To ensure the brand inspires future generations, there’s a kid’s range, too, covering 50cc, 65cc and 85cc 2-strokes, as well as an electric-powered model, which will be detailed in a separate article.
Gas Gas’s heritage isn’t in motocross, but they aren’t complete novices in the segment. Their ‘MC’ models were around in the early years of the new millennium, but they’ve been reinvented for 2021, offered in 125cc 2-stroke, 250cc 4-stroke and 450cc 4-stroke variants.
A double cradle frame is used in all three, but it’s still made from chromoly steel, which may seem “old tech” in 2020 where aluminium frames are the norm, but there are at least aluminium subrames and swingarms. Dry weight varies from 87.5kg (125 2T) to 99kg (250F 4T) and 100kg (450 4T). Gas Gas says the frame has been designed to be rigid where it needs to be and flex where it needs to, too.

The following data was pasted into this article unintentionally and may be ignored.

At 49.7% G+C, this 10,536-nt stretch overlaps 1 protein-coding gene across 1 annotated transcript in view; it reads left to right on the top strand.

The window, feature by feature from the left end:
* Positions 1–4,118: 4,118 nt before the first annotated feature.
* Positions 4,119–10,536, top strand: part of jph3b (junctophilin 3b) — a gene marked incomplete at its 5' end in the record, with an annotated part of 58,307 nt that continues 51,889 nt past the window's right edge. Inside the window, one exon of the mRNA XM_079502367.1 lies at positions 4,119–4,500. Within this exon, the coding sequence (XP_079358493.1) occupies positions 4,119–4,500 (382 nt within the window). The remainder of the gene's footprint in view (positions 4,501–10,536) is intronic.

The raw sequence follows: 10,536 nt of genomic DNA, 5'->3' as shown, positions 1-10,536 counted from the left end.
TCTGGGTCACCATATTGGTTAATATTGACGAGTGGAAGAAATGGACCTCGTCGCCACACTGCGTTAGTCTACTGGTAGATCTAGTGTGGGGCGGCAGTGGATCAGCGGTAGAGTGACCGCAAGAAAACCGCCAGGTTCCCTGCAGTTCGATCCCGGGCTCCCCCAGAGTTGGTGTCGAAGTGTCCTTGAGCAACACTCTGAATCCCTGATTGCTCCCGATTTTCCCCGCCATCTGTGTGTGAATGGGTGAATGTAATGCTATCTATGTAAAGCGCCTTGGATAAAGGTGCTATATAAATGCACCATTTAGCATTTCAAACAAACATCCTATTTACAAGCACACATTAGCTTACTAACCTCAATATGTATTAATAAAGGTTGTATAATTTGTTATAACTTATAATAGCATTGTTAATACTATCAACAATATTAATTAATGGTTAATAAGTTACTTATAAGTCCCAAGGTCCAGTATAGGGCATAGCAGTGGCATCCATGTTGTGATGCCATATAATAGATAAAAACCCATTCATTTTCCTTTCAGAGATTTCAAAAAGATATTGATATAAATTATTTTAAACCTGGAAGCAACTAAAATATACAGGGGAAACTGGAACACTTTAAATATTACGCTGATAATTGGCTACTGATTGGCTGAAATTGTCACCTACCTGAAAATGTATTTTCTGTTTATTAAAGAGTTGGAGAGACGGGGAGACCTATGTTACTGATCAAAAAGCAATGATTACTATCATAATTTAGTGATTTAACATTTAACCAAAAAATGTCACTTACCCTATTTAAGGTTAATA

The common chassis means that most of the main dimensions, like wheelbase, seat height, rake, trail and ground clearance are common to all three MC models.
Forged triple clamps with 3-position handlebar adjustment are common to all three, too, as are features like a Brembo hydraulic clutch, advanced exhaust systems (including an easy-to-remove silencer on the MC 250/450), cooling systems integrated into the frame, a lightweight polythene fuel tank and easy-to-access airboxes with tool-less filter removal.
Neken handlebars, WP XACT air/oil USD fork and rear suspension, Brembo brakes and Maxxis tyres are also utilized range-wide.
It’s really in the engine department where the differences emerge, starting with the 2-stroke MC 125…
2021 Gas Gas MC 125
The 125cc 2-stroke at the heart of the MC 125 is a compact 29.8kW (40hp) single, fed by a Mikuni TMX 38mm carb and offering what Gas Gas say is abundant torque, while remaining super-easy to use. Unlike its bigger MC 250 and MC 450 siblings, the MC 125 is kick start only.